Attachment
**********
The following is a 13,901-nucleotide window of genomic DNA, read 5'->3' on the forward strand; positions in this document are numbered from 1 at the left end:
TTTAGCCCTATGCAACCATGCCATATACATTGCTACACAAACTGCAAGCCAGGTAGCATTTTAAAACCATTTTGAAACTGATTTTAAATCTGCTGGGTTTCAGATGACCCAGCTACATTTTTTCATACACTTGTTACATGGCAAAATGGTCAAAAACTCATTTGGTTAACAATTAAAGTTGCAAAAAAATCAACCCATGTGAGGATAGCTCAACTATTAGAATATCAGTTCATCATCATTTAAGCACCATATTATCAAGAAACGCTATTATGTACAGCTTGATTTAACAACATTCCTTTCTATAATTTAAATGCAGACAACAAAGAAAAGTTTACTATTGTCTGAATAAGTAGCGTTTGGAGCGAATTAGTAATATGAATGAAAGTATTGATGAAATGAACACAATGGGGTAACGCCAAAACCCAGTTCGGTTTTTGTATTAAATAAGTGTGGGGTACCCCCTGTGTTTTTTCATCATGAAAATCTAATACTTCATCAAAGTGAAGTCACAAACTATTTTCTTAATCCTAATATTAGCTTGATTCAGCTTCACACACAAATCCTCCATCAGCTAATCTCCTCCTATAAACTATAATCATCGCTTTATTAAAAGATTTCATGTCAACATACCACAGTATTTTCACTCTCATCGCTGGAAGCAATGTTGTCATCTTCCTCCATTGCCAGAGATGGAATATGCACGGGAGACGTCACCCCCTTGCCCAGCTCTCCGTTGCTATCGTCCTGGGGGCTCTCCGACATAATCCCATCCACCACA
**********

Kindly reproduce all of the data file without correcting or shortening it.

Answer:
The following is a 13,901-nucleotide window of genomic DNA, read 5'->3' on the forward strand; positions in this document are numbered from 1 at the left end:
TTTAGCCCTATGCAACCATGCCATATACATTGCTACACAAACTGCAAGCCAGGTAGCATTTTAAAACCATTTTGAAACTGATTTTAAATCTGCTGGGTTTCAGATGACCCAGCTACATTTTTTCATACACTTGTTACATGGCAAAATGGTCAAAAACTCATTTGGTTAACAATTAAAGTTGCAAAAAAATCAACCCATGTGAGGATAGCTCAACTATTAGAATATCAGTTCATCATCATTTAAGCACCATATTATCAAGAAACGCTATTATGTACAGCTTGATTTAACAACATTCCTTTCTATAATTTAAATGCAGACAACAAAGAAAAGTTTACTATTGTCTGAATAAGTAGCGTTTGGAGCGAATTAGTAATATGAATGAAAGTATTGATGAAATGAACACAATGGGGTAACGCCAAAACCCAGTTCGGTTTTTGTATTAAATAAGTGTGGGGTACCCCCTGTGTTTTTTCATCATGAAAATCTAATACTTCATCAAAGTGAAGTCACAAACTATTTTCTTAATCCTAATATTAGCTTGATTCAGCTTCACACACAAATCCTCCATCAGCTAATCTCCTCCTATAAACTATAATCATCGCTTTATTAAAAGATTTCATGTCAACATACCACAGTATTTTCACTCTCATCGCTGGAAGCAATGTTGTCATCTTCCTCCATTGCCAGAGATGGAATATGCACGGGAGACGTCACCCCCTTGCCCAGCTCTCCGTTGCTATCGTCCTGGGGGCTCTCCGACATAATCCCATCCACCACA